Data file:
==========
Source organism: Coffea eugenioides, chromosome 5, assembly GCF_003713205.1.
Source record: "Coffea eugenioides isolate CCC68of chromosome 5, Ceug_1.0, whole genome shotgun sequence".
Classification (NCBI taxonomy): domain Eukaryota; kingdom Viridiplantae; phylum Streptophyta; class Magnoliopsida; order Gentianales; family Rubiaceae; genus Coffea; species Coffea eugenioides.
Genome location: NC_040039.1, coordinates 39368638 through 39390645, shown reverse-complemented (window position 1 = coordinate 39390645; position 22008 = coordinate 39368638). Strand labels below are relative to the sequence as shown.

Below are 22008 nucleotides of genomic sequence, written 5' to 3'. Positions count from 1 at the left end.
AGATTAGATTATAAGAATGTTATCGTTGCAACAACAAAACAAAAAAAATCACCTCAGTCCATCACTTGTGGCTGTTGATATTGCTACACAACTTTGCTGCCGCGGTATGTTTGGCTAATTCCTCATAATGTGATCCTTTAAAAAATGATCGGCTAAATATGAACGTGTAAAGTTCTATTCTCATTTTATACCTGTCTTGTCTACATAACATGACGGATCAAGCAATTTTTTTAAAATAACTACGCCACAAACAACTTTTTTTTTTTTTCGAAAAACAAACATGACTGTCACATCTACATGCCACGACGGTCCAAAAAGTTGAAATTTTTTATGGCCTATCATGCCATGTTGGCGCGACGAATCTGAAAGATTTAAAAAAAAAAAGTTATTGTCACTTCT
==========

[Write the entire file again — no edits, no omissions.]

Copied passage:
Source organism: Coffea eugenioides, chromosome 5, assembly GCF_003713205.1.
Source record: "Coffea eugenioides isolate CCC68of chromosome 5, Ceug_1.0, whole genome shotgun sequence".
Classification (NCBI taxonomy): domain Eukaryota; kingdom Viridiplantae; phylum Streptophyta; class Magnoliopsida; order Gentianales; family Rubiaceae; genus Coffea; species Coffea eugenioides.
Genome location: NC_040039.1, coordinates 39368638 through 39390645, shown reverse-complemented (window position 1 = coordinate 39390645; position 22008 = coordinate 39368638). Strand labels below are relative to the sequence as shown.

Below are 22008 nucleotides of genomic sequence, written 5' to 3'. Positions count from 1 at the left end.
AGATTAGATTATAAGAATGTTATCGTTGCAACAACAAAACAAAAAAAATCACCTCAGTCCATCACTTGTGGCTGTTGATATTGCTACACAACTTTGCTGCCGCGGTATGTTTGGCTAATTCCTCATAATGTGATCCTTTAAAAAATGATCGGCTAAATATGAACGTGTAAAGTTCTATTCTCATTTTATACCTGTCTTGTCTACATAACATGACGGATCAAGCAATTTTTTTAAAATAACTACGCCACAAACAACTTTTTTTTTTTTTCGAAAAACAAACATGACTGTCACATCTACATGCCACGACGGTCCAAAAAGTTGAAATTTTTTATGGCCTATCATGCCATGTTGGCGCGACGAATCTGAAAGATTTAAAAAAAAAAAGTTATTGTCACTTCT